when the dentist is about to numb a tooth, the poke the needle in the gums right? not actually in the tooth? i have a root canal today and when the dentist told me i needed a root canal, on thursday, i was cool about it, i wasnt that nervous, but now after reading all the experiences of other people, i scared to death. please tell me its not going to hurt, my dentist seems like a nice person.
When Dentist Numb Teeth.?
First, yes, the dentist will inject the gingival area around the tooth, not the tooth itself. He will also first apply a topical anesthetic so that you don't feel the injections as much.
Second, root canals these days are really no big deal. I understand your aprehention though. I'm a Dental Assistant, needed two root canals, and was scared. However, it was one of the most pain free dental procedures I've had. I was only sore for a few days and Advil took care of it. It didn't hurt at all, was just a little sore. It's really not a big deal like it used to be. Technology has come a long way. You'll be fine.
Reply:he wipes gum flavour gell first an it nums it a little and as long as you dont try to bite the dentists finger of he will slide the needle in your mouth i had it done loads of times, the worst part is after it syays numb for about 2 hours! theres nutin to wurry about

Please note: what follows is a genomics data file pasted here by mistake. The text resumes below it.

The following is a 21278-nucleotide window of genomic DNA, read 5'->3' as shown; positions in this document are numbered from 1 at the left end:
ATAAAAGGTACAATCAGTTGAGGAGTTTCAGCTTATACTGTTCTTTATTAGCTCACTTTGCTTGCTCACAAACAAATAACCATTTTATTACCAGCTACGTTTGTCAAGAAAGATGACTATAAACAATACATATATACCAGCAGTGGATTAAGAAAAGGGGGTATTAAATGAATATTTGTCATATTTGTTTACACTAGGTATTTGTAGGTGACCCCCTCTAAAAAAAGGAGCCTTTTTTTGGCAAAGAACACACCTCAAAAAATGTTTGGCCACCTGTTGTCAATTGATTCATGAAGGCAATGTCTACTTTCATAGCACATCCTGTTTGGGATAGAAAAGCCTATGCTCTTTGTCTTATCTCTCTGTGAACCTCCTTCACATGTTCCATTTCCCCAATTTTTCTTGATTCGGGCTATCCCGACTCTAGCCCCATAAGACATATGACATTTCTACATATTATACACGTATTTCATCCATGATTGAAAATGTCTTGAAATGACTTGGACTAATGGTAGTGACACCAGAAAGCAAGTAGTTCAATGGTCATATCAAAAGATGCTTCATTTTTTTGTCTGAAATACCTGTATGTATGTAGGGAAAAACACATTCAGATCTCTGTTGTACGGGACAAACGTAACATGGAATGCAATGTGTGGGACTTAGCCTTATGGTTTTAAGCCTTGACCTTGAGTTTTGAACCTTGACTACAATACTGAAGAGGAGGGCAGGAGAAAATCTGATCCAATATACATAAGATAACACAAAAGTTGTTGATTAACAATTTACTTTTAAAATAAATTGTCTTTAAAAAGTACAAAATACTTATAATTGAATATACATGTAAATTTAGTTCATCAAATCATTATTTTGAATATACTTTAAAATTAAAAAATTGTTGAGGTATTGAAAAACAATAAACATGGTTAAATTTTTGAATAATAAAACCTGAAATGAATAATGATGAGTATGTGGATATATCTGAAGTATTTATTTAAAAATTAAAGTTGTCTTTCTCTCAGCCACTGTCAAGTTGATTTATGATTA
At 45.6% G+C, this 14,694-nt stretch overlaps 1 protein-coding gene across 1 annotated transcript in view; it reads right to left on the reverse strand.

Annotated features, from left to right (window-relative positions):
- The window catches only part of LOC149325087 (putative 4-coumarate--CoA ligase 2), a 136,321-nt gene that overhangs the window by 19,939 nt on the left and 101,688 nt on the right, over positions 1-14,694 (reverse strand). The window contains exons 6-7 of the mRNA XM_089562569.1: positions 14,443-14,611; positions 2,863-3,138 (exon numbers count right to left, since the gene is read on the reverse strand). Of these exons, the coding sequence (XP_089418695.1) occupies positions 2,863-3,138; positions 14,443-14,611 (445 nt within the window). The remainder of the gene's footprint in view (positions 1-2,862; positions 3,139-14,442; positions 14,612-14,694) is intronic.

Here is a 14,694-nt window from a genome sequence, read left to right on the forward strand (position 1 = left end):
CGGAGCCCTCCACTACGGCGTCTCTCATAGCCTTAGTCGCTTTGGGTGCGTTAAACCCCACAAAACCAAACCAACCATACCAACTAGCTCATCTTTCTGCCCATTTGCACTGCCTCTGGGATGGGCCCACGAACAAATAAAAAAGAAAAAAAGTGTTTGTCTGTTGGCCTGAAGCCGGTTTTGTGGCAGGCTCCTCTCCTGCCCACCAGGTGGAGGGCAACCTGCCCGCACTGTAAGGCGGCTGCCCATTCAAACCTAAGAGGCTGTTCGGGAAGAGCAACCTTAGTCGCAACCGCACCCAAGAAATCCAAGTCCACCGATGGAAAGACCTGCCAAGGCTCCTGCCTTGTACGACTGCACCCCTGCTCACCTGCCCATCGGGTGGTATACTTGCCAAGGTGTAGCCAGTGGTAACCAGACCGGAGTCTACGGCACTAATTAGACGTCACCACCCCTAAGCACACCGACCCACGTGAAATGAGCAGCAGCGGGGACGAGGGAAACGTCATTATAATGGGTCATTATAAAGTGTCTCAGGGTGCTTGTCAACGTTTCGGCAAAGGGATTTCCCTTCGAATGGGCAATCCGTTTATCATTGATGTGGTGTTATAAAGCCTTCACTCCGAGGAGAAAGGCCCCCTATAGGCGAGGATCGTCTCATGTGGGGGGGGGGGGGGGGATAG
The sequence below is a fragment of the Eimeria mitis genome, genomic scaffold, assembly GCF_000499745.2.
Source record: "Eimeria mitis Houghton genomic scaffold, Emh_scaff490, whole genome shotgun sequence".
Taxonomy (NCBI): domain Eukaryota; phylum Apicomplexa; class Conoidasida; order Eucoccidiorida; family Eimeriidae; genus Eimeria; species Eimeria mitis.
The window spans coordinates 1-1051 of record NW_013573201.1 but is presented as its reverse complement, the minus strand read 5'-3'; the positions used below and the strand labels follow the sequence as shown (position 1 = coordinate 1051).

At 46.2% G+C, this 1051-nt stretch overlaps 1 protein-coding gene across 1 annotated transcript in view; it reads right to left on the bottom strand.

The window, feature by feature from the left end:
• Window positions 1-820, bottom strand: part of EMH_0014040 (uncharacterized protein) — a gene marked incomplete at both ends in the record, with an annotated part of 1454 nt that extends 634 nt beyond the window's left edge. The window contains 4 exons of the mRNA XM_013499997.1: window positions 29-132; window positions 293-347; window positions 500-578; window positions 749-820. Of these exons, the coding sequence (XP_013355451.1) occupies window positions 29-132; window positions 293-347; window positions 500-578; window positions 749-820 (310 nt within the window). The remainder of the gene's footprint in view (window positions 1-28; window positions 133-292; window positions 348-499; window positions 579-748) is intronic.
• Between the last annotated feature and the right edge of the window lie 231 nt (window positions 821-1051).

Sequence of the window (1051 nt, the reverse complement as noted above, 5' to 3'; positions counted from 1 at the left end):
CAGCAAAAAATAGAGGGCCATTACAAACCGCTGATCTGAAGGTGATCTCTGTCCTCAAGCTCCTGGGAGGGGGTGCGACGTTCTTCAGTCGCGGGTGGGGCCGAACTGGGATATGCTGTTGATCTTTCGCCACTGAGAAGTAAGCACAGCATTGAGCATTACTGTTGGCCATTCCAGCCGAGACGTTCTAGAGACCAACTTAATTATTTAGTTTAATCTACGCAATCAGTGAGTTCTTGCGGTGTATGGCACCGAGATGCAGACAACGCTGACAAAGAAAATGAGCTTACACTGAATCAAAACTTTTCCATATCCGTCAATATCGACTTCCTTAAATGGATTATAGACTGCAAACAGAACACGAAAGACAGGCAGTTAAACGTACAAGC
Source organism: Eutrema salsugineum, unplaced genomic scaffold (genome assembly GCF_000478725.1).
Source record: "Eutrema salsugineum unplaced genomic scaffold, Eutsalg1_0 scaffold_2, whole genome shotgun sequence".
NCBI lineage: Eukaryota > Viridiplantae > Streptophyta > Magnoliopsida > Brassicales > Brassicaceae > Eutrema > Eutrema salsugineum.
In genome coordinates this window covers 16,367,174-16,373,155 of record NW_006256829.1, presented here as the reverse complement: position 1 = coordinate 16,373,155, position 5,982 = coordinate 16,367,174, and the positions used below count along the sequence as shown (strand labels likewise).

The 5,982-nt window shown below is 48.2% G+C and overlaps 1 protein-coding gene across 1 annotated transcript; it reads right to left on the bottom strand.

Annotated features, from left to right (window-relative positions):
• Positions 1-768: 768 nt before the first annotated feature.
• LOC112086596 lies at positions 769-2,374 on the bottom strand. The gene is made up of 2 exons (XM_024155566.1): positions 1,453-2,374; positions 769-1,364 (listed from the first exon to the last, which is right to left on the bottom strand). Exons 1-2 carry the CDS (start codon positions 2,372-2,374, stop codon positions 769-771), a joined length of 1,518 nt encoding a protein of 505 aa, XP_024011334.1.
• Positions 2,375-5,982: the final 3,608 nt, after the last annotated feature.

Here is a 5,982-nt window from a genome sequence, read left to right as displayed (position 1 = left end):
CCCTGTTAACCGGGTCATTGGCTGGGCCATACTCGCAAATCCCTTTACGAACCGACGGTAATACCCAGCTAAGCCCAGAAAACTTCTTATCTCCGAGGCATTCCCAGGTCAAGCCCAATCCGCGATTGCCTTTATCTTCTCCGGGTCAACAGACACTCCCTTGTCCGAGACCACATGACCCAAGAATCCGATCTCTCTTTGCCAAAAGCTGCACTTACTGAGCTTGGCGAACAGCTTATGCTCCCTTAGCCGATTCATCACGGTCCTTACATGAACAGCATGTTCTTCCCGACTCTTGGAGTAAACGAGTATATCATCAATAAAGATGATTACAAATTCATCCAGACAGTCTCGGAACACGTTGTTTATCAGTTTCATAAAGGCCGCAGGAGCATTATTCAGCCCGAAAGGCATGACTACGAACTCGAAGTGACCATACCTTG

Reply:They put a little gel on a cotton bud to numb the gum then they put a needle in to make the numb last then they sort it out, nothing to worry about.
Reply:There are certain nerves that the dentists aims for when he freezes you in the mouth. Quite often, dentists will put a topical cream on the intended injection sites to make it more tolerable. If you are frozen adequately, you shouldn't feel pain, only movement, or pressure (not painful pressure). If it still hurts a bit, let the dentist know that you need more freezing. Usually, the dentist will test the area of work, with something soft, before she proceeds. Root canals have a reputation of being painful, but that reputation is antiquated. It's usually a very tolerable procedure these days. Good luck.
Reply:They do not stick the needle in the tooth. Your upper teeth have nerves above each tooth so they give you the injection above the tooth. Your lower teeth have one nerve for each side and they would give you the injection in the back of your mouth and that is why the whole side gets numb.
Root canals have come a long way and they are not as bad as they use to be. Most dentists do them in 2 visits. The first visit they will remove the decay and clean out the canal with little files that they use to remove the nerve and the files also measure how long the canal is. The files get a little thicker as they continue to clean out the canal. Once they get the correct measurement they will put a little piece of cotton with some medicine in it inside the tooth and put a temporary filling in. On your second visit they will remove the filling and the cotton and continue using the files to shape the canal. Once they are done doing that they will then fill the canal with a material called Gutta Percha which is a small rubber point that they cement inside the canal to seal it. Then they will put a filling back in your tooth and you are done with the root canal. You should the have a crown done to protect the tooth. When you take the nerve of a tooth out the tooth becomes very brittle and it can break easier.